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Could Stalin have been poet instead of tyrant?

Published time: October 17, 2007 08:55
Edited time: October 17, 2007 08:55

Joseph Stalin is known to the world as one of history’s biggest tyrants, responsible for the death of millions. But the man who was to become the supreme ruler of the Soviet Union could have chosen a very different path – the path of poetry.

Before he rose to power in the Bolshevik party, Stalin won renown in his native Georgia wielding not the sword, but the pen, writing romantic poetry that was critically acclaimed by intellectuals of the day.

Born Iosif Vissarionavich Djugashvili in the provincial Georgian town of Gori, and known by the diminutive 'Soso' to his family and friends, Stalin’s poetry appeared in 1895 in the pages of the magazine Iveria. Though he only published a handful of poems, they were well received at the time, and are still familiar to some Georgians today.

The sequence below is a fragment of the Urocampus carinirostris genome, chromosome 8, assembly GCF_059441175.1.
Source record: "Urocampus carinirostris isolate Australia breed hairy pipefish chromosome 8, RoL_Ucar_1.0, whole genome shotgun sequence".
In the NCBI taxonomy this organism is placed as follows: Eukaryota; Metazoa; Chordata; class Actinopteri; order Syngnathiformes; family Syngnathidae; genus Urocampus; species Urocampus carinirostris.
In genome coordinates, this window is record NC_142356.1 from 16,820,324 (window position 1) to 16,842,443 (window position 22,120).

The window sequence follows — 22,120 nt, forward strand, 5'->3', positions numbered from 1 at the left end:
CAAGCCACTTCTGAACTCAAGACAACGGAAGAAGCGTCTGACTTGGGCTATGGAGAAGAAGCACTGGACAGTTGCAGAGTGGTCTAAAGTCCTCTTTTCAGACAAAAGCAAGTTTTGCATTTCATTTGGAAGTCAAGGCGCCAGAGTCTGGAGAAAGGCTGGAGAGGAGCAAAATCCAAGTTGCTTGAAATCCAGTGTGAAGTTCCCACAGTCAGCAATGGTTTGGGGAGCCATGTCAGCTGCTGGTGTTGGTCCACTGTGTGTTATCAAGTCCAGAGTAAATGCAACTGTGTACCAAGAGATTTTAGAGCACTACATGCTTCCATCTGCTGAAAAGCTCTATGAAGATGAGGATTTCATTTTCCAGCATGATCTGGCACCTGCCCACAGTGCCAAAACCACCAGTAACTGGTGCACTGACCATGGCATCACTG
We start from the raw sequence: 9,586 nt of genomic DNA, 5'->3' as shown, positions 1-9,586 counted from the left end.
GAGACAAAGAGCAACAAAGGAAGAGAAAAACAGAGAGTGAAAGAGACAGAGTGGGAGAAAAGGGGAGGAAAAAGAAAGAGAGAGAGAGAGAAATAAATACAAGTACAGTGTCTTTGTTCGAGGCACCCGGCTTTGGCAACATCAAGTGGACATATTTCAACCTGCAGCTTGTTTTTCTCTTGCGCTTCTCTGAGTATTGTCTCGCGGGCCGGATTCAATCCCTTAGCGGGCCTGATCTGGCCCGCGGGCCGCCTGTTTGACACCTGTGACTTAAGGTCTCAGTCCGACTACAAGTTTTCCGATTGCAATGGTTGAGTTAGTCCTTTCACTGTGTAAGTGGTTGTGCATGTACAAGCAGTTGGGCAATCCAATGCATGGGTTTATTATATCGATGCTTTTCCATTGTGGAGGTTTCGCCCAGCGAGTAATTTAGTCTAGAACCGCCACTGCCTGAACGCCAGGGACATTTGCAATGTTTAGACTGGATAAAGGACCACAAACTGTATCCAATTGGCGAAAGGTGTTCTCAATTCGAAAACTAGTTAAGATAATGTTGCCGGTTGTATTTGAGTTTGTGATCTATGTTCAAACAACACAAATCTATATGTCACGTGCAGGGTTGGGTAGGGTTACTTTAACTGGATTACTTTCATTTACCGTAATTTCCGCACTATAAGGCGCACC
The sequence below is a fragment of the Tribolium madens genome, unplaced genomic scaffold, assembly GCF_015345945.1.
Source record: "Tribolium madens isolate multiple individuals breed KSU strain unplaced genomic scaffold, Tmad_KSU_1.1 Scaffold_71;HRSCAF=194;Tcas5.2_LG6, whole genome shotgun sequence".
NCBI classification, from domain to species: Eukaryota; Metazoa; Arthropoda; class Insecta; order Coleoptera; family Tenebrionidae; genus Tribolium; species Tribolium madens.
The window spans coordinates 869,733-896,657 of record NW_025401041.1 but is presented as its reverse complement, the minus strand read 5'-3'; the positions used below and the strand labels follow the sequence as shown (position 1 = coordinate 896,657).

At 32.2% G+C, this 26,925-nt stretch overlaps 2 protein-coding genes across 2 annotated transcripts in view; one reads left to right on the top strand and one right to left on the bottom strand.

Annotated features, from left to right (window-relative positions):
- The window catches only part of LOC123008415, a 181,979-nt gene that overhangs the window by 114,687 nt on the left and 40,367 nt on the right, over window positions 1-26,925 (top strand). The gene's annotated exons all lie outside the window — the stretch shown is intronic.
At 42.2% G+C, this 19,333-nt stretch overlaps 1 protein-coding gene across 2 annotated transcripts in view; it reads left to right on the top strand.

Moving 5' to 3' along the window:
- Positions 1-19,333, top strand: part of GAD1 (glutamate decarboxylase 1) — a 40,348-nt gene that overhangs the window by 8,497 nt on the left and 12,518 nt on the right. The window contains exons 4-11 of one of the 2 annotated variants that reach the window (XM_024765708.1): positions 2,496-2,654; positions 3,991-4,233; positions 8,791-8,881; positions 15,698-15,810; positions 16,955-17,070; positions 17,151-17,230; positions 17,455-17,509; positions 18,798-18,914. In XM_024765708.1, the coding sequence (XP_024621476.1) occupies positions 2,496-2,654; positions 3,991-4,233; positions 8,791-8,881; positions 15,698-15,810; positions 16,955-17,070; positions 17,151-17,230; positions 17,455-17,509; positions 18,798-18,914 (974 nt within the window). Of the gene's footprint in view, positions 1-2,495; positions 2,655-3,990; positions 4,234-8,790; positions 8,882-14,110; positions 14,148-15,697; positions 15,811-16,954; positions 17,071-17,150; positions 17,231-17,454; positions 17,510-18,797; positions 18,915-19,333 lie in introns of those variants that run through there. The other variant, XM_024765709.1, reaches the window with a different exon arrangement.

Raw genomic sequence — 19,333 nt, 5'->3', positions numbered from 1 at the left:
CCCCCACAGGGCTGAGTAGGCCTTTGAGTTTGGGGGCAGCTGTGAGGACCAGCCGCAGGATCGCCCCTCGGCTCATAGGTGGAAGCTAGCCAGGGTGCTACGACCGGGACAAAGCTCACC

Stalin’s career as a poet was cut short when he discovered a new muse: Marxism. Stalin soon fell into the shadowy underworld of Georgian revolutionaries, and began to rise through the ranks.

On June 13, 1907, a street in Tbilisi was shaken to its foundations by the sound of bombs exploding. A wagon containing millions of roubles to be taken to the State Bank was attacked by a gang of Bolsheviks directed by Stalin. The robbers made off with the loot – one of the biggest heists in the history of the Russian Empire.

It was a tip off from a bank clerk that made the robbery possible. The story goes that the clerk gave Stalin the crucial information because he was such an admirer of Stalin’s poetry. The robbery propelled Joseph Stalin to the top of the Bolshevik party, and it’s possible that we would not have had Stalin the Tyrant, had it not been for Soso the Poet.

Stalin started writing his poetry while studying to be a priest. His mother always thought the clergy would have been the best choice for her son, but after Marxism, poetry was his true vocation.

The few poems that Stalin did publish raise one of the great ‘what ifs’ of modern history – what if the Soviet dictator Joseph Stalin had instead remained a humble romantic poet?

And what if Adolph Hitler had remained a humble artist?